In a small, middle-American town called Principal, Jimmy T. Jr. wants to take his best friend Kia B. to prom. But it’s complicated—Jimmy is white and Kia is black, and Principal has been holding racially segregated proms for decades (not that they have a race problem). In this contemporary coming of age story, filled with music and magic, rhymes and beats, Jimmy and Kia work to hold fast to their friendship. With a little help from a musical superstar, they both fight to envision a different future for themselves and their town.
Don’t miss this unique opportunity to witness the world premiere of a new work commissioned by Theatreworks from award-winning playwright, rapper, essayist, and poet Idris Goodwin. Idris is one of most dynamic and innovative playwrights in the country, and his works cover the most pressing issues facing our life and local community today.
Get your tickets today for the world premiere of American Prom!
Sarah Sheppard Shaver is a powerhouse in the Colorado Springs theatre community and we are proud to have her as the costume designer for American Prom. You’ve seen her work before in our productions of Merry Wives of Windsor, The Lost Boys, Blithe Spirit, Church and many more. If you frequent any of the other theaters in Colorado Springs, you have probably seen her work countless times. Sarah is Chair of the Pikes Peak Community College Theatre Department, co-owns Gold Camp Brewing Company with her husband David Shaver, has two kids, and a founding member of Springs Ensemble Theatre. As an actor, director, designer, producer, and board member, Sarah Sheppard Shaver is truly an artist to admire.
Theatreworks is thrilled to welcome her to our team, once again, and bring you a closer look at the artist who adorns the anecdotes you adore.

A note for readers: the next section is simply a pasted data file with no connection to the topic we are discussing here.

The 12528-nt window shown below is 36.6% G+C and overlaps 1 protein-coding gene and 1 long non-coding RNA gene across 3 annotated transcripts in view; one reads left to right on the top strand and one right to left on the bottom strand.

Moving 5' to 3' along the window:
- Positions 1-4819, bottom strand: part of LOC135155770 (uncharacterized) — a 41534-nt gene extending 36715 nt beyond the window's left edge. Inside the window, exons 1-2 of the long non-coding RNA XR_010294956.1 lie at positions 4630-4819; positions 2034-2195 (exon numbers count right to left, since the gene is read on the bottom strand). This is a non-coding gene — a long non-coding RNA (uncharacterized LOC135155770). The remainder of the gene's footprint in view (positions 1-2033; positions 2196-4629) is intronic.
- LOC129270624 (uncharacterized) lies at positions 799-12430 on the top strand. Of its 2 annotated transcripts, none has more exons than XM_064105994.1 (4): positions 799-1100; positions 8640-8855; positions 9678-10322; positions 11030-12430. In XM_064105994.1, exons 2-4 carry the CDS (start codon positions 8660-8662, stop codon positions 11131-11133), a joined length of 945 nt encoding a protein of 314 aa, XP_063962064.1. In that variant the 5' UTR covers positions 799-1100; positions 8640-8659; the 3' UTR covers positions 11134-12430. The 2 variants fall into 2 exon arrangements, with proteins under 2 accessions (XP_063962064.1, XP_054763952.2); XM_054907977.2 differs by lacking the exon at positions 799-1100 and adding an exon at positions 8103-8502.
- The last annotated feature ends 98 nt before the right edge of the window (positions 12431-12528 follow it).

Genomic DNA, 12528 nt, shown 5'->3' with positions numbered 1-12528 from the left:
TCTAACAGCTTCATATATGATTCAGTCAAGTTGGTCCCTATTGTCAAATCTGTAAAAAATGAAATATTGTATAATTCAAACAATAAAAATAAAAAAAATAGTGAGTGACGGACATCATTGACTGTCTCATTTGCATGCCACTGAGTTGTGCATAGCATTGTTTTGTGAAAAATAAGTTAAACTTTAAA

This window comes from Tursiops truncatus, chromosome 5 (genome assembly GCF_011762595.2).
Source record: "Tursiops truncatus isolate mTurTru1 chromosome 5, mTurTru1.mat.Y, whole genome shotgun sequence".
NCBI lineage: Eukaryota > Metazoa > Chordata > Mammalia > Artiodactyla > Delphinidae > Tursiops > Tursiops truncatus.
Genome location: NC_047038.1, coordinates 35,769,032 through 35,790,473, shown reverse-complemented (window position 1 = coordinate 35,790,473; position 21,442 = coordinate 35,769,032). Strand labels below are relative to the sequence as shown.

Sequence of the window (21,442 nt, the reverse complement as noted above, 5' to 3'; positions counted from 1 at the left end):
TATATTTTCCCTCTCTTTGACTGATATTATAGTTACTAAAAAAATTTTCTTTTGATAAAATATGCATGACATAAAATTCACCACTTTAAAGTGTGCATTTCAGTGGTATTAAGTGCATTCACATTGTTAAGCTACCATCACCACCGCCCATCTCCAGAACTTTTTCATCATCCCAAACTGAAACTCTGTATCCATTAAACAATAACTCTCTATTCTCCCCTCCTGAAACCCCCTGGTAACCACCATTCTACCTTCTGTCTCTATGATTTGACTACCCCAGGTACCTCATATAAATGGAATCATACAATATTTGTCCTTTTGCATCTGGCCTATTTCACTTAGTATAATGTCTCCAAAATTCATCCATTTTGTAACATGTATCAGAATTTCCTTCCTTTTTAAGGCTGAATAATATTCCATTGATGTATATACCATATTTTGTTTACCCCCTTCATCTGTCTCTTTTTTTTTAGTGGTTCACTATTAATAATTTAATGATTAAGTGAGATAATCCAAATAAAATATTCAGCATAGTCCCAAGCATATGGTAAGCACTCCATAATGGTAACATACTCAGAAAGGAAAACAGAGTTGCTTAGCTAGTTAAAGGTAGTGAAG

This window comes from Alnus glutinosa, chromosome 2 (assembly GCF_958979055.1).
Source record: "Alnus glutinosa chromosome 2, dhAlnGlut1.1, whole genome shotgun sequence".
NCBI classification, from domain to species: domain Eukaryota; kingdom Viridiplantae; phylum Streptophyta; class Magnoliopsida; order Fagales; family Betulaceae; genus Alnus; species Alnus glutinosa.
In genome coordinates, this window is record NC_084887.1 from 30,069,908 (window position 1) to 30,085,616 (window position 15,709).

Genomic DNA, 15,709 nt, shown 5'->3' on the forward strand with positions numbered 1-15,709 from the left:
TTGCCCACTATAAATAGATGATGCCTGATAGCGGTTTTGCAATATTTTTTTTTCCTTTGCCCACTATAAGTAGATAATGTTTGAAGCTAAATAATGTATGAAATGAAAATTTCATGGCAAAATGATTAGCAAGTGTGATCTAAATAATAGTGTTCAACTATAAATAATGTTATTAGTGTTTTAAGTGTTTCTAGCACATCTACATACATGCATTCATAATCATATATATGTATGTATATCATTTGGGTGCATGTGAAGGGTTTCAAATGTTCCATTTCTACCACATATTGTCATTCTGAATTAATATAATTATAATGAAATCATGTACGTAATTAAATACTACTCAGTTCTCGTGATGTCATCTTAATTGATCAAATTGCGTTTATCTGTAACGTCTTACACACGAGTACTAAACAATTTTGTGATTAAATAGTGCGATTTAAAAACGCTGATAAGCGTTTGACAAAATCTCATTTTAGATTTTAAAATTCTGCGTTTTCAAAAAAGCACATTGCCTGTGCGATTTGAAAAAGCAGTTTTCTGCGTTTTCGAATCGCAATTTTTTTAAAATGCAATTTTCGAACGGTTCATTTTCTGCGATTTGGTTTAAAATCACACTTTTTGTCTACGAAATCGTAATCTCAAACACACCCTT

Sarah: Los Alamos, New Mexico.
TW: Home now?
Sarah: Right here!
TW: Where did you study theatre?
Sarah: I received a BA in English and Theatre from McMurry University, and an MFA in Theatre Arts from Texas Tech University.
TW: What makes a good costume design?
Sarah: I lean a lot into garment psychology and color psychology. Everything you put on your body tells me a story about who you are and who you want to be. Those details can tell me about socio-economic class, culture, period, occupation, values, mental state.... What we want from a costume is to tell a story about the characters the instant they step on stage, even before they say a single word. How can I reinforce the story or the theme with clothes?
TW: This story takes place in the present. Does designing for a modern setting present any specific challenges?
Sarah: Oh sure! The research is a bit different, since we are living in it right now and don't have a History of Costumes, 2010-2020 to refer to. I have an additional challenge in that I've needed to dive into some genres of music that I was not totally familiar with, and the clothing styles that accompany them: lots of brand names that are important to subsets of modern teen styles.
TW: You are the theatre department chair of Pikes Peak Community College. What surprises you about your students?
Sarah: I love my students in that they come from all walks of life and have experiences that are totally different than mine. I could have a concurrent enrollment 16 year old taking a class at the same time as a 70 year old community member who has always wanted to take a theatre course and never had the opportunity. I have a lot of former and current military, spouses, and dependents, which brings a fascinating dynamic to the classroom. We were studying Euripides' Trojan Women last spring. A play about the aftermath of war is much more connected and relevant when you have perspectives from people who have actually had the first-hand experience of war.
TW: You own Gold Camp Brewery, you lead a theatre department, you are a member of Springs Ensemble Theatre (SET), a freelance costume designer, and a mother of two awesome kids… What do you do for fun?
Sarah: Uh....see more theatre? Talk about theatre? Drink while talking about theatre? Brunch? Haha. I don't care to sleep, so that helps. I love going to museums with my kids, cooking New Mexico comfort food for my family and friends, travelling, and reading juicy detective novels.
TW: You can have an unlimited supply of one thing for the rest of your life, what is it?
Sarah: Time. But not like "I wanna live forever" time. Like I wanna expand these moments upwards and outwards and really get the most out of them. Can I fill each corner of my life with meaningful creations or relationship-building or seeing and hearing and enjoying art? That's what I want to do.